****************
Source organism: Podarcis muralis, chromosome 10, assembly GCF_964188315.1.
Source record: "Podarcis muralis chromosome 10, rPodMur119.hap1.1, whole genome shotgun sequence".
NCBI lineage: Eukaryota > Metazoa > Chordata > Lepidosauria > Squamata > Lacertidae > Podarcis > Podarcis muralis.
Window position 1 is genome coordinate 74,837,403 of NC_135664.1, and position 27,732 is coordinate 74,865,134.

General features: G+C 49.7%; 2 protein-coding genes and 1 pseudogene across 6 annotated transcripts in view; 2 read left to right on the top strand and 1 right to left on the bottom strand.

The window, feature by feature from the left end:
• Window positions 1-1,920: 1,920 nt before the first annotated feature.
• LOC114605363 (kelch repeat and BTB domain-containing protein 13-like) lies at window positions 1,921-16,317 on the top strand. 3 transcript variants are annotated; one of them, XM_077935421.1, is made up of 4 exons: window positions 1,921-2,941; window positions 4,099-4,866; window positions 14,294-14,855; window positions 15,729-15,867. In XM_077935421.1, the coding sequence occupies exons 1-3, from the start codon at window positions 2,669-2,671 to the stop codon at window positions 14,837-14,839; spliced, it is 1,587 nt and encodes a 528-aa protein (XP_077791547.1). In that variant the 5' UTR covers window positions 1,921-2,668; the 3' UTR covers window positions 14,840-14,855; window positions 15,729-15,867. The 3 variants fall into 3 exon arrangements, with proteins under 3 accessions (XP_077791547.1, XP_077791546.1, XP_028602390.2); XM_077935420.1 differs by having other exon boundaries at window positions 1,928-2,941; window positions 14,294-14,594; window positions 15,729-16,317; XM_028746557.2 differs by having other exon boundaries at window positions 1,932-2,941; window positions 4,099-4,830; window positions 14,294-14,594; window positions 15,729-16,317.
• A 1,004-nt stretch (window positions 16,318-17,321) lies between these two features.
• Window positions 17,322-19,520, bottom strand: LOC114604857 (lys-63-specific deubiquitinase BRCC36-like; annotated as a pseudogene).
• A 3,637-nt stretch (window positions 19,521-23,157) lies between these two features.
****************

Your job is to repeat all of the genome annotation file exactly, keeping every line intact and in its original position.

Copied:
Source organism: Podarcis muralis, chromosome 10, assembly GCF_964188315.1.
Source record: "Podarcis muralis chromosome 10, rPodMur119.hap1.1, whole genome shotgun sequence".
NCBI lineage: Eukaryota > Metazoa > Chordata > Lepidosauria > Squamata > Lacertidae > Podarcis > Podarcis muralis.
Window position 1 is genome coordinate 74,837,403 of NC_135664.1, and position 27,732 is coordinate 74,865,134.

General features: G+C 49.7%; 2 protein-coding genes and 1 pseudogene across 6 annotated transcripts in view; 2 read left to right on the top strand and 1 right to left on the bottom strand.

The window, feature by feature from the left end:
• Window positions 1-1,920: 1,920 nt before the first annotated feature.
• LOC114605363 (kelch repeat and BTB domain-containing protein 13-like) lies at window positions 1,921-16,317 on the top strand. 3 transcript variants are annotated; one of them, XM_077935421.1, is made up of 4 exons: window positions 1,921-2,941; window positions 4,099-4,866; window positions 14,294-14,855; window positions 15,729-15,867. In XM_077935421.1, the coding sequence occupies exons 1-3, from the start codon at window positions 2,669-2,671 to the stop codon at window positions 14,837-14,839; spliced, it is 1,587 nt and encodes a 528-aa protein (XP_077791547.1). In that variant the 5' UTR covers window positions 1,921-2,668; the 3' UTR covers window positions 14,840-14,855; window positions 15,729-15,867. The 3 variants fall into 3 exon arrangements, with proteins under 3 accessions (XP_077791547.1, XP_077791546.1, XP_028602390.2); XM_077935420.1 differs by having other exon boundaries at window positions 1,928-2,941; window positions 14,294-14,594; window positions 15,729-16,317; XM_028746557.2 differs by having other exon boundaries at window positions 1,932-2,941; window positions 4,099-4,830; window positions 14,294-14,594; window positions 15,729-16,317.
• A 1,004-nt stretch (window positions 16,318-17,321) lies between these two features.
• Window positions 17,322-19,520, bottom strand: LOC114604857 (lys-63-specific deubiquitinase BRCC36-like; annotated as a pseudogene).
• A 3,637-nt stretch (window positions 19,521-23,157) lies between these two features.